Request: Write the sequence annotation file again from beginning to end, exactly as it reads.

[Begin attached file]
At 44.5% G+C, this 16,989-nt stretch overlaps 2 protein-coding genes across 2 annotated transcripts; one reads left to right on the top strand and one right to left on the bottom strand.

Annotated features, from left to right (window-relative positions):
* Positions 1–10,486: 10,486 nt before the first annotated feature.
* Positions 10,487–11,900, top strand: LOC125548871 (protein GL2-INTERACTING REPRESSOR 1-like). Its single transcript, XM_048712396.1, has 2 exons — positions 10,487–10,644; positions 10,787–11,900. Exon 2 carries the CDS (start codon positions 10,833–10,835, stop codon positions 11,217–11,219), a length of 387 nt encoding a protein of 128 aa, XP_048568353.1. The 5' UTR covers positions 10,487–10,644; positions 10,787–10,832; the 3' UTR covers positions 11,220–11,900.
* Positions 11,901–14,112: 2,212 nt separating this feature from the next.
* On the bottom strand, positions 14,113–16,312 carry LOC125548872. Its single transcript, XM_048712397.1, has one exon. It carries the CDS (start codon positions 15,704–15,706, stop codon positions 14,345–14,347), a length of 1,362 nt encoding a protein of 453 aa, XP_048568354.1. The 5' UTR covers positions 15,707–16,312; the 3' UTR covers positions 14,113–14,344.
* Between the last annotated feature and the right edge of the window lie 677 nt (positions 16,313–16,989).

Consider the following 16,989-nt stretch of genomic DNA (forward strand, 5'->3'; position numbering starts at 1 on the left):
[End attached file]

At 44.5% G+C, this 16,989-nt stretch overlaps 2 protein-coding genes across 2 annotated transcripts; one reads left to right on the top strand and one right to left on the bottom strand.

Annotated features, from left to right (window-relative positions):
* Positions 1–10,486: 10,486 nt before the first annotated feature.
* Positions 10,487–11,900, top strand: LOC125548871 (protein GL2-INTERACTING REPRESSOR 1-like). Its single transcript, XM_048712396.1, has 2 exons — positions 10,487–10,644; positions 10,787–11,900. Exon 2 carries the CDS (start codon positions 10,833–10,835, stop codon positions 11,217–11,219), a length of 387 nt encoding a protein of 128 aa, XP_048568353.1. The 5' UTR covers positions 10,487–10,644; positions 10,787–10,832; the 3' UTR covers positions 11,220–11,900.
* Positions 11,901–14,112: 2,212 nt separating this feature from the next.
* On the bottom strand, positions 14,113–16,312 carry LOC125548872. Its single transcript, XM_048712397.1, has one exon. It carries the CDS (start codon positions 15,704–15,706, stop codon positions 14,345–14,347), a length of 1,362 nt encoding a protein of 453 aa, XP_048568354.1. The 5' UTR covers positions 15,707–16,312; the 3' UTR covers positions 14,113–14,344.
* Between the last annotated feature and the right edge of the window lie 677 nt (positions 16,313–16,989).

Consider the following 16,989-nt stretch of genomic DNA (forward strand, 5'->3'; position numbering starts at 1 on the left):